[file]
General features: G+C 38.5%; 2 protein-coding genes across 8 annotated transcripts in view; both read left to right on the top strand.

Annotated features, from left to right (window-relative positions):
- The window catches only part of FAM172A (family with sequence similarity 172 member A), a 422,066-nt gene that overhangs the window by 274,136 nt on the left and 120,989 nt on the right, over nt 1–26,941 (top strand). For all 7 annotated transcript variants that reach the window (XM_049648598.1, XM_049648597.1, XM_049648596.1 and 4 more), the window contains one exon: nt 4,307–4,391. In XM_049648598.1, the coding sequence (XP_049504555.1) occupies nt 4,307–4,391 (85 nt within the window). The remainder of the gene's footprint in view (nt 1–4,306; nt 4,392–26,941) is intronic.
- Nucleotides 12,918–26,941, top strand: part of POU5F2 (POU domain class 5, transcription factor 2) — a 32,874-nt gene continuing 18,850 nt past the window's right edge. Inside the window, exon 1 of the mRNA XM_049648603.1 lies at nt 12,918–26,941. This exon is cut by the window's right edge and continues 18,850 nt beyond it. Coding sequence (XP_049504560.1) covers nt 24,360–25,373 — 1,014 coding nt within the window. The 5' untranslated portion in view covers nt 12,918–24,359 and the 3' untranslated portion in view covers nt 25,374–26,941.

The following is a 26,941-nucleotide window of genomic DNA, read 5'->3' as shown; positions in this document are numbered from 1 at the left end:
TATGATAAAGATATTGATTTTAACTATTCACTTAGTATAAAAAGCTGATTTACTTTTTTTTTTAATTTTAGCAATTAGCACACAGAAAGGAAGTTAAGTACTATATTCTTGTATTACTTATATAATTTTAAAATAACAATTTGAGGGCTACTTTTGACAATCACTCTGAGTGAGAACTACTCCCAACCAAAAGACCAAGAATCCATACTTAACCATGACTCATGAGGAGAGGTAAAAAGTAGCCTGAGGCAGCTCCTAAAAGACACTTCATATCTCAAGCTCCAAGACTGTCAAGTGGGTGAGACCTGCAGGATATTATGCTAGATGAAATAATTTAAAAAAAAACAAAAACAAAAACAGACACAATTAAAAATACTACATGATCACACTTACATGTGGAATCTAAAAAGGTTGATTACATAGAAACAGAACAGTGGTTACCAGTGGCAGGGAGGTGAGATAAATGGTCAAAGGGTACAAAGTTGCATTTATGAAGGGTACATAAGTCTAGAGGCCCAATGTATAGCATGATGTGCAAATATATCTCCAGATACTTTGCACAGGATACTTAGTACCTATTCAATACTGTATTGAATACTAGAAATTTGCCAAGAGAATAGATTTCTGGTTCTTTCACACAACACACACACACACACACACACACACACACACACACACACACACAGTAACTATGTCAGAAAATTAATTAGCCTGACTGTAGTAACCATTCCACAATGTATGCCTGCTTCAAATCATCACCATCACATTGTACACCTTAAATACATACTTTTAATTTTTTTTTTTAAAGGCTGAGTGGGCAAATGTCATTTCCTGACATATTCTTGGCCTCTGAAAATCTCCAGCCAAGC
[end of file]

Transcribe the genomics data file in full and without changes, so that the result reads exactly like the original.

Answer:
General features: G+C 38.5%; 2 protein-coding genes across 8 annotated transcripts in view; both read left to right on the top strand.

Annotated features, from left to right (window-relative positions):
- The window catches only part of FAM172A (family with sequence similarity 172 member A), a 422,066-nt gene that overhangs the window by 274,136 nt on the left and 120,989 nt on the right, over nt 1–26,941 (top strand). For all 7 annotated transcript variants that reach the window (XM_049648598.1, XM_049648597.1, XM_049648596.1 and 4 more), the window contains one exon: nt 4,307–4,391. In XM_049648598.1, the coding sequence (XP_049504555.1) occupies nt 4,307–4,391 (85 nt within the window). The remainder of the gene's footprint in view (nt 1–4,306; nt 4,392–26,941) is intronic.
- Nucleotides 12,918–26,941, top strand: part of POU5F2 (POU domain class 5, transcription factor 2) — a 32,874-nt gene continuing 18,850 nt past the window's right edge. Inside the window, exon 1 of the mRNA XM_049648603.1 lies at nt 12,918–26,941. This exon is cut by the window's right edge and continues 18,850 nt beyond it. Coding sequence (XP_049504560.1) covers nt 24,360–25,373 — 1,014 coding nt within the window. The 5' untranslated portion in view covers nt 12,918–24,359 and the 3' untranslated portion in view covers nt 25,374–26,941.

The following is a 26,941-nucleotide window of genomic DNA, read 5'->3' as shown; positions in this document are numbered from 1 at the left end:
TATGATAAAGATATTGATTTTAACTATTCACTTAGTATAAAAAGCTGATTTACTTTTTTTTTTAATTTTAGCAATTAGCACACAGAAAGGAAGTTAAGTACTATATTCTTGTATTACTTATATAATTTTAAAATAACAATTTGAGGGCTACTTTTGACAATCACTCTGAGTGAGAACTACTCCCAACCAAAAGACCAAGAATCCATACTTAACCATGACTCATGAGGAGAGGTAAAAAGTAGCCTGAGGCAGCTCCTAAAAGACACTTCATATCTCAAGCTCCAAGACTGTCAAGTGGGTGAGACCTGCAGGATATTATGCTAGATGAAATAATTTAAAAAAAAACAAAAACAAAAACAGACACAATTAAAAATACTACATGATCACACTTACATGTGGAATCTAAAAAGGTTGATTACATAGAAACAGAACAGTGGTTACCAGTGGCAGGGAGGTGAGATAAATGGTCAAAGGGTACAAAGTTGCATTTATGAAGGGTACATAAGTCTAGAGGCCCAATGTATAGCATGATGTGCAAATATATCTCCAGATACTTTGCACAGGATACTTAGTACCTATTCAATACTGTATTGAATACTAGAAATTTGCCAAGAGAATAGATTTCTGGTTCTTTCACACAACACACACACACACACACACACACACACACACACACACACACACAGTAACTATGTCAGAAAATTAATTAGCCTGACTGTAGTAACCATTCCACAATGTATGCCTGCTTCAAATCATCACCATCACATTGTACACCTTAAATACATACTTTTAATTTTTTTTTTTAAAGGCTGAGTGGGCAAATGTCATTTCCTGACATATTCTTGGCCTCTGAAAATCTCCAGCCAAGC